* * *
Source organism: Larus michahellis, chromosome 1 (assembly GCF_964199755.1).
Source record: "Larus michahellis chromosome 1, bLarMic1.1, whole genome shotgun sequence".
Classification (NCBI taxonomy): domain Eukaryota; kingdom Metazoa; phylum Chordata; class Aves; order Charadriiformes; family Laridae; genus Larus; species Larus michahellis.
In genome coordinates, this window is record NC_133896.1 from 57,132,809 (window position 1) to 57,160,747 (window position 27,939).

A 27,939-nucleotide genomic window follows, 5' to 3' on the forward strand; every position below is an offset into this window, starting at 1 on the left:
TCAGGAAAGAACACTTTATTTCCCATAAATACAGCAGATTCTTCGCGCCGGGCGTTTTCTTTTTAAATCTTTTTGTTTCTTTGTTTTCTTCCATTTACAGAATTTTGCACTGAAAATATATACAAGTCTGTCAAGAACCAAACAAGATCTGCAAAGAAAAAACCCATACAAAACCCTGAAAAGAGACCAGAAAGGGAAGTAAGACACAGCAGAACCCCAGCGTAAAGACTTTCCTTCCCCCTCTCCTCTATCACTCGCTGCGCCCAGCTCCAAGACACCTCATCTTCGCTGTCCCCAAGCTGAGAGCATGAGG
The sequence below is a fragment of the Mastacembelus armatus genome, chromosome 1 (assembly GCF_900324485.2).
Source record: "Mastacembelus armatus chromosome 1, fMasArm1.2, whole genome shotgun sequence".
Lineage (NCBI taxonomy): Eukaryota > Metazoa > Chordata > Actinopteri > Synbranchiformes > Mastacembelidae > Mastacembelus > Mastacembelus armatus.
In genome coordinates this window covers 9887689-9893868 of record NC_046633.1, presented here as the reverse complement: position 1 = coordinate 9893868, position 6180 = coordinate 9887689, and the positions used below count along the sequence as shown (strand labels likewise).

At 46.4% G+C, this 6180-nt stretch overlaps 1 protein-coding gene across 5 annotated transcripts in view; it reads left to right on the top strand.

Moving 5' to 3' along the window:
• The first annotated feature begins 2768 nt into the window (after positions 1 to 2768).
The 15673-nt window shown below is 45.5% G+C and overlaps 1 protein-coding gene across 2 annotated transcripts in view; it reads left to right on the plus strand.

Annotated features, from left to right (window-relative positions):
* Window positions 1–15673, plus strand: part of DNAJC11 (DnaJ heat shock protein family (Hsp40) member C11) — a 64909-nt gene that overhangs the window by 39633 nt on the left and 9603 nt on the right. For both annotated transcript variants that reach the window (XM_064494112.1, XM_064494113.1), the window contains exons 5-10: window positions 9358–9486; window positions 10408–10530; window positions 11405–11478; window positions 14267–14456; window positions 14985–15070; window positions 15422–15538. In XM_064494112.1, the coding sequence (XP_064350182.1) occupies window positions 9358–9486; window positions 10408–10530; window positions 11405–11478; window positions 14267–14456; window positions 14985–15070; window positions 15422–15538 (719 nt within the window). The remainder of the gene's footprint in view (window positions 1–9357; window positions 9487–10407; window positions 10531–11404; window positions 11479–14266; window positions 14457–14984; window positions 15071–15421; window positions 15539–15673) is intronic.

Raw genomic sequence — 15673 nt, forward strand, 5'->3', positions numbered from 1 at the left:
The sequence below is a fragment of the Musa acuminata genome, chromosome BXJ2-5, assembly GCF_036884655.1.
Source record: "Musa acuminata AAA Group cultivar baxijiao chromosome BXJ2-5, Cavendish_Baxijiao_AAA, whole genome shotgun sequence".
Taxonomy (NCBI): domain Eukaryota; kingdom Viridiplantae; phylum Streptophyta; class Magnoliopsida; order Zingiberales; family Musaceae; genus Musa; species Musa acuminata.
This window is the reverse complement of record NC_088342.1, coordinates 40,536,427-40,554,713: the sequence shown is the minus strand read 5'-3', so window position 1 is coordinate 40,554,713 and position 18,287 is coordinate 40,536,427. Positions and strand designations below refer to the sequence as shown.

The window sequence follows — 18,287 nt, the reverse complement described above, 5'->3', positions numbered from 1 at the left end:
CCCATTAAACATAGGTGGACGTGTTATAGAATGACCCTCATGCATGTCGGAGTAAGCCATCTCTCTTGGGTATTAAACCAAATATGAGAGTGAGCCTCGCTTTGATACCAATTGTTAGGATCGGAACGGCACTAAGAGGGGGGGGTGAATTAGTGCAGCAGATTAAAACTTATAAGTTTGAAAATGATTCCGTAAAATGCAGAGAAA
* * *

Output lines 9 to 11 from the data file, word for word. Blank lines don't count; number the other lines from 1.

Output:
Lineage (NCBI taxonomy): Eukaryota > Metazoa > Chordata > Actinopteri > Synbranchiformes > Mastacembelidae > Mastacembelus > Mastacembelus armatus.
In genome coordinates this window covers 9887689-9893868 of record NC_046633.1, presented here as the reverse complement: position 1 = coordinate 9893868, position 6180 = coordinate 9887689, and the positions used below count along the sequence as shown (strand labels likewise).

At 46.4% G+C, this 6180-nt stretch overlaps 1 protein-coding gene across 5 annotated transcripts in view; it reads left to right on the top strand.